Joseph Marshall is an excellent writer, storyteller and intellectual. I've read him before--I believe it was a collection of Lakota stories that had been passed to him by relatives--so I expected this to be good as well. I wasn't disappointed, but I was somewhat astonished at just how much there was for me to learn. Like many non-Indians interested in Native America, I guess I must have assumed I already knew most of what there is to know about the Lakota struggles to preserve their land and way of life. But while I knew the gist of the Crazy Horse story, I certainly did not know him as a "real" person--a son, brother, husband, humble man, and somewhat reluctant leader. I also did not realize how close his legacy and character still are to modern, living people.
I say Marshall is intellectual--and he is--but much of his understanding comes from his upbringing and closeness to loving family members who were, of course, older and closer in time to Crazy Horse. It's apparent when I think about it that Marshall is also well educated in more formal, book-and-classroom sort of ways, but these sources are not distinguished by him. He appears to feel that there need be no distinction between highly formalized and more informal learning because knowledge and understanding, whatever their source, are good.
I'm grateful for the lessons learned here. Even though I'm not of Lakota heritage, I feel that Marshall shares what he knows in the hope that any reader can both enjoy and learn from what he tells. I come away from this book entertained, sobered, more respectful, and desiring to keep learning. I'm pretty sure that anyone who listens to this book will come away greatly enriched.
It seems like a grandfather telling a story of his life and culture. The life of Crazy Horse is important, of course, but the story was much more. It was a story of who a Lakota is and why he is. I also could relate it to our current wars and how we are trying to change the cultures and lives of the Afgan people. We think for the best, but how we destroy so much in order to have the change\
Mr. Marshall was just excellent. I had tears in my eyes as the death unfolded. I could feel the grief of the parents, tribe, friends.. The loss of a great leader and the loss of a great culture
I felt like I was sitting at the foot of a wise grandfather who was telling me how to be a better man by telling me a story of a great warrior and why he was a better man
Written with great respect and love, this is not really history. It is more like a tale one would tell to the youngsters around the fire in the evening ... the story of a beloved ancestor. It is a good book, if this is what you are looking for. I was looking for a more researched approach to history than this.
This is a must for any one who cares to know the truth about how this country came to be what it is today. I would highly recommend any work that Joseph Marshall has every attempted. Listen closely to his narrations and I defy anyone to tell me that his words aren't spoken from his heart. Mr. Marshall I am sixty two years old and can say without any hesitation that your words have brought a joy and pride to my soul of my Mescalero Apache heritage, that I have not felt for many years. I too can remember the stories of my grandmother when I was a child, stories told by her grandmother to her of our people and after hearing The Journey of Crazy Horse so many of those old memoirs came flooding back, that I had forgotten so many years ago. You are truly blessed with a talent that is rarely found and may I encourage you to use it often because you will always have a enthusiastic fan hear in Texas.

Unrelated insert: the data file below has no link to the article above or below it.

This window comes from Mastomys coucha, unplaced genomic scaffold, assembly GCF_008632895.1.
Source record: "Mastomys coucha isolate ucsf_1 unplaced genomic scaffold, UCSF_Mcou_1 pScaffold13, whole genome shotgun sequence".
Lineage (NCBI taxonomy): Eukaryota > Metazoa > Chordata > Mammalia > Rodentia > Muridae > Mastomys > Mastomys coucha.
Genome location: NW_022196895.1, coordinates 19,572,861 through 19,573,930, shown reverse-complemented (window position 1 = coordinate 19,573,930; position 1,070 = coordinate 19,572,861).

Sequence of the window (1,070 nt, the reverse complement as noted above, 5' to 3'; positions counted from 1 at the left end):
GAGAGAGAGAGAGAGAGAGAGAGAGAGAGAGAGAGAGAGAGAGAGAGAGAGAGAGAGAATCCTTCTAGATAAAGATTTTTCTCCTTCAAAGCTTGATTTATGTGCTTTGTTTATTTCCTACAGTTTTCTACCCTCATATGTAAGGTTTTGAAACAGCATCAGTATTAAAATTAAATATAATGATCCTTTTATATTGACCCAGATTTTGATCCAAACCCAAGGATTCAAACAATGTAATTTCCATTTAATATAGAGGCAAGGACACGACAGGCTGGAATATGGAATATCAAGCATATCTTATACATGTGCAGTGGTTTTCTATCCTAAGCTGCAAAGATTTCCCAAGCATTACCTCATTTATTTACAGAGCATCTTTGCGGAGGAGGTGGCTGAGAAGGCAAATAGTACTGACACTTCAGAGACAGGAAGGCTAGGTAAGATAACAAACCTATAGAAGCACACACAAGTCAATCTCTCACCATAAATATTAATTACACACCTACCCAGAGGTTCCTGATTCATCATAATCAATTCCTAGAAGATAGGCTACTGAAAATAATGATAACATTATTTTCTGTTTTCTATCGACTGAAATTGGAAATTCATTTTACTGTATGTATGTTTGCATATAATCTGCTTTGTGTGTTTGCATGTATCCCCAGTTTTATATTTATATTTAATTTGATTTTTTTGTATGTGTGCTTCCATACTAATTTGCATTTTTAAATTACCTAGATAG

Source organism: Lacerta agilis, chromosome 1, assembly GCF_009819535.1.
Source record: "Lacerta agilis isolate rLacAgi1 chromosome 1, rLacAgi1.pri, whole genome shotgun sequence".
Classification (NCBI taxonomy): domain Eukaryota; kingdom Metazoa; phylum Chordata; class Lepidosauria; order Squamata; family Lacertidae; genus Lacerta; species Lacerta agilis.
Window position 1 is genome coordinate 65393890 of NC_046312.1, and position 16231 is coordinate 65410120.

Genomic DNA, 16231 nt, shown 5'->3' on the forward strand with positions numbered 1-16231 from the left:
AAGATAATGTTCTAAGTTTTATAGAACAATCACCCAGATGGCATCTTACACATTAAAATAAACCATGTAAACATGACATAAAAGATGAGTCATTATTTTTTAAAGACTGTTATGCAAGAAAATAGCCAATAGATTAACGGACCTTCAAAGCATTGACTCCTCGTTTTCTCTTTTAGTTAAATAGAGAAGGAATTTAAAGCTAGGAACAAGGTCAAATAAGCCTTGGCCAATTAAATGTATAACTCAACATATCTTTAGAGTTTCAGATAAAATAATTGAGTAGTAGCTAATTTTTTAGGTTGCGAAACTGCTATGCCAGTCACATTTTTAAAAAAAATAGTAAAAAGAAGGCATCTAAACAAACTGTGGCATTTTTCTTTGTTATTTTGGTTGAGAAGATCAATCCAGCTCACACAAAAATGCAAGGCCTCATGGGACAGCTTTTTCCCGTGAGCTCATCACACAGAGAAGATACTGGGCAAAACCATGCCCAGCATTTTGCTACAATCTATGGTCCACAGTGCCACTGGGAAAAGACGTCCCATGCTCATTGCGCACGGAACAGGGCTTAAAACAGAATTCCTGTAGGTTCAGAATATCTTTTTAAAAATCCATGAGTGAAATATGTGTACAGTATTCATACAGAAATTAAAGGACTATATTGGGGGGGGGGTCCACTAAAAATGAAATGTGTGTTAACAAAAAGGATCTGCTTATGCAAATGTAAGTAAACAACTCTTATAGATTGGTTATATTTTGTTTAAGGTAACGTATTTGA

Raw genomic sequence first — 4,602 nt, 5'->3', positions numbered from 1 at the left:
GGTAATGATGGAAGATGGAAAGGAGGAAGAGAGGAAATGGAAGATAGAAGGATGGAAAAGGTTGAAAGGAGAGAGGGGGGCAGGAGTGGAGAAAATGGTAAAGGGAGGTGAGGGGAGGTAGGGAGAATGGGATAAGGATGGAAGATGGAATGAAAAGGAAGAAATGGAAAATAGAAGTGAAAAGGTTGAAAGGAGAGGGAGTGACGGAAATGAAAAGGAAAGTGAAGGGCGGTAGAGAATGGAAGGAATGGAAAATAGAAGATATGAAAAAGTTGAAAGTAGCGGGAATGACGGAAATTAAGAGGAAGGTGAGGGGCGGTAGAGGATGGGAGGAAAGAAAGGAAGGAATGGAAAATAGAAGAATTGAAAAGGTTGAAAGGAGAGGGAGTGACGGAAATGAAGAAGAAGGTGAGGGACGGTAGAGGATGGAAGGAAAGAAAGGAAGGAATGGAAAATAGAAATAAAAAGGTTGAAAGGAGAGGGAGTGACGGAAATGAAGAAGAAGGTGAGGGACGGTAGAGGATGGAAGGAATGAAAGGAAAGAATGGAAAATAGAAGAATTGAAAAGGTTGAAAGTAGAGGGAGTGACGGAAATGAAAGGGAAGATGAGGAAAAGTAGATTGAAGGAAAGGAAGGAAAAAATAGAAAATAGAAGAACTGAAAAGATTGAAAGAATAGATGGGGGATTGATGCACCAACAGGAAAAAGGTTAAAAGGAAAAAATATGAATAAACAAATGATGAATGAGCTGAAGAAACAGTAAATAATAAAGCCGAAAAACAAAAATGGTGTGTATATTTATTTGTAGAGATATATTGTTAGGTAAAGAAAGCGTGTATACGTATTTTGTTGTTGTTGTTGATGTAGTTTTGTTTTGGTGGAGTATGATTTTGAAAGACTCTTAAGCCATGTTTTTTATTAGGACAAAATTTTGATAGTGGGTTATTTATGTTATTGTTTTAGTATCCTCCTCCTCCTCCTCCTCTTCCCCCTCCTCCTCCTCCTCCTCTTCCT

Thanks For The Memoirs,
A special story of one dominant Native American culture of the Great Plains. As author Marshall walks us through the life and circumstance of the Lakota, we become aware of the honorable ways of the people prior to the arrival of the white man. Their values, the heirarchy of leadership and how they nurchured their way of life. We come to appreciate Crazy Horse their soft spoken, kind and thoughtful leader by following his thoughts andn actions. CH respects and learns well from his primary mentor, and uses these life lessons to emerge as the respected legendary leader of his people
The white mans presence, way and sheer numbers were devastating and totally contradicting to Lakota culture. Attempts at peaceful discussions, while approached perhaps occasionally sincerely from both sides, were invariably short lived due to the overwhelming numbers , technology advantages of the white-man and governance incompatibilities/objectives of the two cultures
Be sure to listen to stay and or listen to audio chapter 9 which is a very balanced retrospective of the Lakota and US cultural clash and thoughts of the takeaways artfully told four generations from CRazy Horse's timeframe
I'm new to audio books but this has held my attention in a way like no other. Marshall's insight to the man who was Crazy Horse painted a picture unlike any other I have read on this American Legend.
This was the absolute best work on the life of Crazy Horse. I've read them all. This is the best! Migwetch, Joseph Marshall III for this great gift to us all! I am not Lakota. I am Anishinaabe. I truly appreciate your telling us the real story of the man.
I enjoyed getting an Indian perspective, and one that is about as close to a first hand account as one could get today, Marshall did an outstanding job in details and coloring in with knowledge parts of Indian life and how crazy horse would have developed, he has done the world a service by codifying Indian life with all the political tribal struggles,